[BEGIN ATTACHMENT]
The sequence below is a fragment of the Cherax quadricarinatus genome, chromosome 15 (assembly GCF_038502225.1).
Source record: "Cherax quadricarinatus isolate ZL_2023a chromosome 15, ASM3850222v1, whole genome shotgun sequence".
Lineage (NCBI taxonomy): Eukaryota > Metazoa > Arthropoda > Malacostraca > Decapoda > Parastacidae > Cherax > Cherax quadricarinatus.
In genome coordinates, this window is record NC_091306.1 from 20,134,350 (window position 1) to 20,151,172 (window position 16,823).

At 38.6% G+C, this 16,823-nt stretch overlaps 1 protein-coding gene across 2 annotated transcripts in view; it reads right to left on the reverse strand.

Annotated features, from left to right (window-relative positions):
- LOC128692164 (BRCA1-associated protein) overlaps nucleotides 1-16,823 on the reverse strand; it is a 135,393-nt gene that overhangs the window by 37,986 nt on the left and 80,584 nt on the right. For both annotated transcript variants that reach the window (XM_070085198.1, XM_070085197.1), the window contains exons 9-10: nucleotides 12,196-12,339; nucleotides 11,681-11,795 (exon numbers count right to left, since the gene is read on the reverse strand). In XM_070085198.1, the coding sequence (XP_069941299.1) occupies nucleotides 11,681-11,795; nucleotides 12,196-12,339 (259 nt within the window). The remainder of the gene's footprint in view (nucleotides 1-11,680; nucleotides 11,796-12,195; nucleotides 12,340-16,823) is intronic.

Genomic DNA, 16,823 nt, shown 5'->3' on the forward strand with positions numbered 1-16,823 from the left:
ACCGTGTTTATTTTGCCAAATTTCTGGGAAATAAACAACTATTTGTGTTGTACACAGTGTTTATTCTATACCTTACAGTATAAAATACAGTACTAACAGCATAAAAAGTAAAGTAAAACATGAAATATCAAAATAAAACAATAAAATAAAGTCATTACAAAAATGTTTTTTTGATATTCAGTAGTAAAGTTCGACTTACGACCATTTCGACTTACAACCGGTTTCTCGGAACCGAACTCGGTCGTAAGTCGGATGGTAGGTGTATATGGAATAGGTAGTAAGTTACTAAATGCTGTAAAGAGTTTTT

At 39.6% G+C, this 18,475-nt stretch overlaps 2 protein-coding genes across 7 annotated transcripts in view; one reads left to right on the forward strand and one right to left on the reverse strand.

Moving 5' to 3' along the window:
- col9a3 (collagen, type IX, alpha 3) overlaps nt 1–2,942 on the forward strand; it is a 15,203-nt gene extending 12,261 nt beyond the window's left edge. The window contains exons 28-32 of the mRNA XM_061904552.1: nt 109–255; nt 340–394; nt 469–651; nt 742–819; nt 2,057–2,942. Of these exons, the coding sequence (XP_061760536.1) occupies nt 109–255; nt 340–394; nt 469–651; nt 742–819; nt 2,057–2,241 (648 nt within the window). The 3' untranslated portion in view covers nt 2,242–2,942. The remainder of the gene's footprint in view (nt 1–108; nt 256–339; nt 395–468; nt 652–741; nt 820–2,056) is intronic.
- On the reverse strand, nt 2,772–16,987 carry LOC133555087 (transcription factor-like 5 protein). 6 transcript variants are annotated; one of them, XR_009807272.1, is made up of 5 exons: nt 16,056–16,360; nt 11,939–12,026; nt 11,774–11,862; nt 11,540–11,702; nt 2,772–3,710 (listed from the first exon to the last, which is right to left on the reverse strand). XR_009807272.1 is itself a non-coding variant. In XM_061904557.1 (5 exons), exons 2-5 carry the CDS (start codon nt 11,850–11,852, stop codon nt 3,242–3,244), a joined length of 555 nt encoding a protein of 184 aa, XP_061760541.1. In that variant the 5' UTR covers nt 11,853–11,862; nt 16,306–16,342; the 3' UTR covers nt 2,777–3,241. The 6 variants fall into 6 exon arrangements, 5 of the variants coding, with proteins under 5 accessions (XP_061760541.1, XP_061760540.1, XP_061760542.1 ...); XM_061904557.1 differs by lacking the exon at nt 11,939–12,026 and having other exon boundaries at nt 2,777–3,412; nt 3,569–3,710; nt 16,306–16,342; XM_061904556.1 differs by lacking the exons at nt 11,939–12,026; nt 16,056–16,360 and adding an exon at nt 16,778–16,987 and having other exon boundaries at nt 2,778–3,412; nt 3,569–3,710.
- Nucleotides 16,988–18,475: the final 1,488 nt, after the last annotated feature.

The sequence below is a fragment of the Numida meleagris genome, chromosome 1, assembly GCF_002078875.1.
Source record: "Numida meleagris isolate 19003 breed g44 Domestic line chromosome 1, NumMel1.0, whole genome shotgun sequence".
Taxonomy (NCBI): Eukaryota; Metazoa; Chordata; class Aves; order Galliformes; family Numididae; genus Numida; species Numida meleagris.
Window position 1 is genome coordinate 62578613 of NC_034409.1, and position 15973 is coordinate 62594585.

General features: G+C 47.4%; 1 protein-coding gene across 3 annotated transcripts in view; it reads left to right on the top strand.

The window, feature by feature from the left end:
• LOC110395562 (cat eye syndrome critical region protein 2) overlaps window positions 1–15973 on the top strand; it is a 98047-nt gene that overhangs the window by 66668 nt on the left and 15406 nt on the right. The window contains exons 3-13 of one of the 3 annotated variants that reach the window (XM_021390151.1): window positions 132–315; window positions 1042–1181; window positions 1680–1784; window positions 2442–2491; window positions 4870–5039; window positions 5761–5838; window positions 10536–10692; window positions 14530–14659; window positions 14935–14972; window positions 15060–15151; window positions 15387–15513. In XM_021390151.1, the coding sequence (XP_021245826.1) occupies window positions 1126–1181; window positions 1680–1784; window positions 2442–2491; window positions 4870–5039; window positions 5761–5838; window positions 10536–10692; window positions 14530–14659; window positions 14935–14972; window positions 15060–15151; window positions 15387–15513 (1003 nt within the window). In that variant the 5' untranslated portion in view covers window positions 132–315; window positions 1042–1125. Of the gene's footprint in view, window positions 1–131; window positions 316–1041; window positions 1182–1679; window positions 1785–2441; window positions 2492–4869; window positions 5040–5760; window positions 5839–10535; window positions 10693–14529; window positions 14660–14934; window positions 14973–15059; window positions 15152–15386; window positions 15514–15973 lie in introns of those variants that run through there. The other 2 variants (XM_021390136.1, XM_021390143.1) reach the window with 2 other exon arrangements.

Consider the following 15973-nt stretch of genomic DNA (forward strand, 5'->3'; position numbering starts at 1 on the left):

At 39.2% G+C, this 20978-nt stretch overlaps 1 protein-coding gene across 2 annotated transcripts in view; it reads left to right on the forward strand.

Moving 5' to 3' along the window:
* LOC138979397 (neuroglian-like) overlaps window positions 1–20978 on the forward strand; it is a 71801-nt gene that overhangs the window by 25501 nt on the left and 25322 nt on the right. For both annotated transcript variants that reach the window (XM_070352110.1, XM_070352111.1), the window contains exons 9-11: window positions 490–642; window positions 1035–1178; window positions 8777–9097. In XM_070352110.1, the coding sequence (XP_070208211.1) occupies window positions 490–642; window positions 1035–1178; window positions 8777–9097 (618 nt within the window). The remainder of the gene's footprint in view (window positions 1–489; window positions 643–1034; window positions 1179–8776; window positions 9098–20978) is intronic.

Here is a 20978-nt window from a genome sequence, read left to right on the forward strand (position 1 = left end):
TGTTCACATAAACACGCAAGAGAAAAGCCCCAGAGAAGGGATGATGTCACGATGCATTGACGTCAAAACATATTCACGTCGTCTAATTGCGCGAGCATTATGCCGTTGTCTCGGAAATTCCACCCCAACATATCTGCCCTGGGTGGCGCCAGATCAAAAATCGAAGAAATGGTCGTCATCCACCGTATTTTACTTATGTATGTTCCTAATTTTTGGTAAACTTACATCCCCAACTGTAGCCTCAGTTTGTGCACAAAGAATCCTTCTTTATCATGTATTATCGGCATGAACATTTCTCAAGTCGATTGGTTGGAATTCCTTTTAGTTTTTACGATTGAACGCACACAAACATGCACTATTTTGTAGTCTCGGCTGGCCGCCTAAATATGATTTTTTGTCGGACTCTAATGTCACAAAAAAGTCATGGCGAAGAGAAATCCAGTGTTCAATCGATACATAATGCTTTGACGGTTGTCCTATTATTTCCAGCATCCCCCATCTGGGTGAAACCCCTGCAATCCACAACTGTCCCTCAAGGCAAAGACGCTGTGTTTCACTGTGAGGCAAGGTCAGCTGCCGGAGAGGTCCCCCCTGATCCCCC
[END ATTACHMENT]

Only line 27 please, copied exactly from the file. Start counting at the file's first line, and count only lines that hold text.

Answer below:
TGTTCACATAAACACGCAAGAGAAAAGCCCCAGAGAAGGGATGATGTCACGATGCATTGACGTCAAAACATATTCACGTCGTCTAATTGCGCGAGCATTATGCCGTTGTCTCGGAAATTCCACCCCAACATATCTGCCCTGGGTGGCGCCAGATCAAAAATCGAAGAAATGGTCGTCATCCACCGTATTTTACTTATGTATGTTCCTAATTTTTGGTAAACTTACATCCCCAACTGTAGCCTCAGTTTGTGCACAAAGAATCCTTCTTTATCATGTATTATCGGCATGAACATTTCTCAAGTCGATTGGTTGGAATTCCTTTTAGTTTTTACGATTGAACGCACACAAACATGCACTATTTTGTAGTCTCGGCTGGCCGCCTAAATATGATTTTTTGTCGGACTCTAATGTCACAAAAAAGTCATGGCGAAGAGAAATCCAGTGTTCAATCGATACATAATGCTTTGACGGTTGTCCTATTATTTCCAGCATCCCCCATCTGGGTGAAACCCCTGCAATCCACAACTGTCCCTCAAGGCAAAGACGCTGTGTTTCACTGTGAGGCAAGGTCAGCTGCCGGAGAGGTCCCCCCTGATCCCCC